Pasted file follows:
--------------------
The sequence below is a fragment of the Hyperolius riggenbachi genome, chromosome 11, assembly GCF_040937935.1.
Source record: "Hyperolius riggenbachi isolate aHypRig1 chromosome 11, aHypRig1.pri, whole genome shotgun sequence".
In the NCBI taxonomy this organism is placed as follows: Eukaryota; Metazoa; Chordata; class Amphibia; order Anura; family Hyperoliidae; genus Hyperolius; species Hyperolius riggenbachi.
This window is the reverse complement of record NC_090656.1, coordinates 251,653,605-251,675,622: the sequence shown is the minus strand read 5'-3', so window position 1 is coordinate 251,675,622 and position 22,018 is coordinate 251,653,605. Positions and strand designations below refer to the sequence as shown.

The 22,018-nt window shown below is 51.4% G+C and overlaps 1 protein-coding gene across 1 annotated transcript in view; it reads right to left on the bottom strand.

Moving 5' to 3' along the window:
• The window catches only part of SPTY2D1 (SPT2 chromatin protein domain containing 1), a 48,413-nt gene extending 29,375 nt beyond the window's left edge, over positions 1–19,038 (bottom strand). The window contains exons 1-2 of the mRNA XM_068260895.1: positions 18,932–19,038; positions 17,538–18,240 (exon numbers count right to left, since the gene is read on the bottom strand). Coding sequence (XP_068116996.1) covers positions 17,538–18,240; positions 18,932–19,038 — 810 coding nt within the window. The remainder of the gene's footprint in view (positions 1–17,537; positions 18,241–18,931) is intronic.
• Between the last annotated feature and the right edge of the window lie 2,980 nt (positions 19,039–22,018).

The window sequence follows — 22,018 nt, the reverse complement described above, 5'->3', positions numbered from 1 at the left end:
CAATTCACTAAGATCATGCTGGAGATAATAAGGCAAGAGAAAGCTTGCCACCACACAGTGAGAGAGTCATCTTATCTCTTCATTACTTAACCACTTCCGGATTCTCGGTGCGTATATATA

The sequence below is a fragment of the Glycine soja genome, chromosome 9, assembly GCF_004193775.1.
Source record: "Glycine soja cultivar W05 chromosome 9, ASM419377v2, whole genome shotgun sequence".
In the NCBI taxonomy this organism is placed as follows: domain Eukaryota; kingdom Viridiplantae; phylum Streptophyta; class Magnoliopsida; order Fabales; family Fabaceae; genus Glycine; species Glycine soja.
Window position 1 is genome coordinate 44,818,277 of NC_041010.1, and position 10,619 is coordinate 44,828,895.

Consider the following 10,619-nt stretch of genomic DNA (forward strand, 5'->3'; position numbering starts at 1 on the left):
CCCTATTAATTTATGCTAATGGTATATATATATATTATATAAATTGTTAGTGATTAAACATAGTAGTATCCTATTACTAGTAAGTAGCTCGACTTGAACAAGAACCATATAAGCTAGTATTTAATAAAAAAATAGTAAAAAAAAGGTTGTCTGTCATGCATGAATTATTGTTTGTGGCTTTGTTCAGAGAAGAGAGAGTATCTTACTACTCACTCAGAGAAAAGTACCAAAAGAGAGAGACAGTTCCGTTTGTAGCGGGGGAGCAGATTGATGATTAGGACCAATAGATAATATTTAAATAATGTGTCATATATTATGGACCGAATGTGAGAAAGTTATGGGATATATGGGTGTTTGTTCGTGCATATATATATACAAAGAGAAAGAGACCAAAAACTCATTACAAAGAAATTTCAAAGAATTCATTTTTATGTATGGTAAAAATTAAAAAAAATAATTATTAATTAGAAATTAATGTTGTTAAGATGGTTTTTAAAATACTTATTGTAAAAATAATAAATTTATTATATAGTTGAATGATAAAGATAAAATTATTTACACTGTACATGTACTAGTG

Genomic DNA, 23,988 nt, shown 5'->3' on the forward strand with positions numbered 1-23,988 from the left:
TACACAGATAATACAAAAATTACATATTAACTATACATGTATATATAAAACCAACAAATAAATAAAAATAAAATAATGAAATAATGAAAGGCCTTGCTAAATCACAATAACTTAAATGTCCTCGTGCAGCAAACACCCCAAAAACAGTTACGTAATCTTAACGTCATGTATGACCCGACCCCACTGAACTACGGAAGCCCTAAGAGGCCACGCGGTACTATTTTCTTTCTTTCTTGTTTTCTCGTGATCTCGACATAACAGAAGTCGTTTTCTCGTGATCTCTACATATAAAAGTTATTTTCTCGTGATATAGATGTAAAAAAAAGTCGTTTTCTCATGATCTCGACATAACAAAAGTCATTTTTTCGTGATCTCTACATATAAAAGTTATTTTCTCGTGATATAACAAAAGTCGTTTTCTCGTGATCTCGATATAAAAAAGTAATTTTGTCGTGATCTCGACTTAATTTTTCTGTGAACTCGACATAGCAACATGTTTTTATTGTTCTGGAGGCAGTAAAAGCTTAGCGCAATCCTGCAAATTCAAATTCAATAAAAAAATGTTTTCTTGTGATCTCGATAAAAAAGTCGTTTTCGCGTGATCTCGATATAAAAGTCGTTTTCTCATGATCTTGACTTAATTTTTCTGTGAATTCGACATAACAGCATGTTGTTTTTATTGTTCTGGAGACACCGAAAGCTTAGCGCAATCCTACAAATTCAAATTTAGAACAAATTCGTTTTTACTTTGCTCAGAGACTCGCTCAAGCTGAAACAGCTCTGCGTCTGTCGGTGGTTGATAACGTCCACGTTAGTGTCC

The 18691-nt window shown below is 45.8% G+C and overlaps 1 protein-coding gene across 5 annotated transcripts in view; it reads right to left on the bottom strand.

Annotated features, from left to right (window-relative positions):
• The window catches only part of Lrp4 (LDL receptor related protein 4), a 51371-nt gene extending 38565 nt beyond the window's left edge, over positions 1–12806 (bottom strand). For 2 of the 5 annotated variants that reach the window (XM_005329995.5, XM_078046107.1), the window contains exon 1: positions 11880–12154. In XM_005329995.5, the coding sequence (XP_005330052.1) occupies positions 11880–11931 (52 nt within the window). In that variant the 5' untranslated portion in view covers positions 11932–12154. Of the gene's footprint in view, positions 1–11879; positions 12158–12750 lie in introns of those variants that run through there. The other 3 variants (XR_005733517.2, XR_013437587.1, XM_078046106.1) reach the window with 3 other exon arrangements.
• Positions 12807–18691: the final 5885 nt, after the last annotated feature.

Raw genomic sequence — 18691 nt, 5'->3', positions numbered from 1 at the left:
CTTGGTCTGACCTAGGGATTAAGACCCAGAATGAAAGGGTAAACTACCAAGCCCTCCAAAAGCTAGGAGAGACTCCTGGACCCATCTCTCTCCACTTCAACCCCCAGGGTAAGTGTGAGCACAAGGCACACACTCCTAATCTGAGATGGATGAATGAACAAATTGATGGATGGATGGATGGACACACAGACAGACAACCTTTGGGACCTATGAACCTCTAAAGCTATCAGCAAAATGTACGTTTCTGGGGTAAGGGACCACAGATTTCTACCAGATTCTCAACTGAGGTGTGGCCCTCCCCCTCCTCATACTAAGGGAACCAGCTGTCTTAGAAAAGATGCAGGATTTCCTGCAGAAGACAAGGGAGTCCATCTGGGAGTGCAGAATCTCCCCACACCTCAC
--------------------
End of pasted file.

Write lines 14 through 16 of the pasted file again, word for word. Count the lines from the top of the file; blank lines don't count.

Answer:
Window position 1 is genome coordinate 44,818,277 of NC_041010.1, and position 10,619 is coordinate 44,828,895.

Consider the following 10,619-nt stretch of genomic DNA (forward strand, 5'->3'; position numbering starts at 1 on the left):
CCCTATTAATTTATGCTAATGGTATATATATATATTATATAAATTGTTAGTGATTAAACATAGTAGTATCCTATTACTAGTAAGTAGCTCGACTTGAACAAGAACCATATAAGCTAGTATTTAATAAAAAAATAGTAAAAAAAAGGTTGTCTGTCATGCATGAATTATTGTTTGTGGCTTTGTTCAGAGAAGAGAGAGTATCTTACTACTCACTCAGAGAAAAGTACCAAAAGAGAGAGACAGTTCCGTTTGTAGCGGGGGAGCAGATTGATGATTAGGACCAATAGATAATATTTAAATAATGTGTCATATATTATGGACCGAATGTGAGAAAGTTATGGGATATATGGGTGTTTGTTCGTGCATATATATATACAAAGAGAAAGAGACCAAAAACTCATTACAAAGAAATTTCAAAGAATTCATTTTTATGTATGGTAAAAATTAAAAAAAATAATTATTAATTAGAAATTAATGTTGTTAAGATGGTTTTTAAAATACTTATTGTAAAAATAATAAATTTATTATATAGTTGAATGATAAAGATAAAATTATTTACACTGTACATGTACTAGTG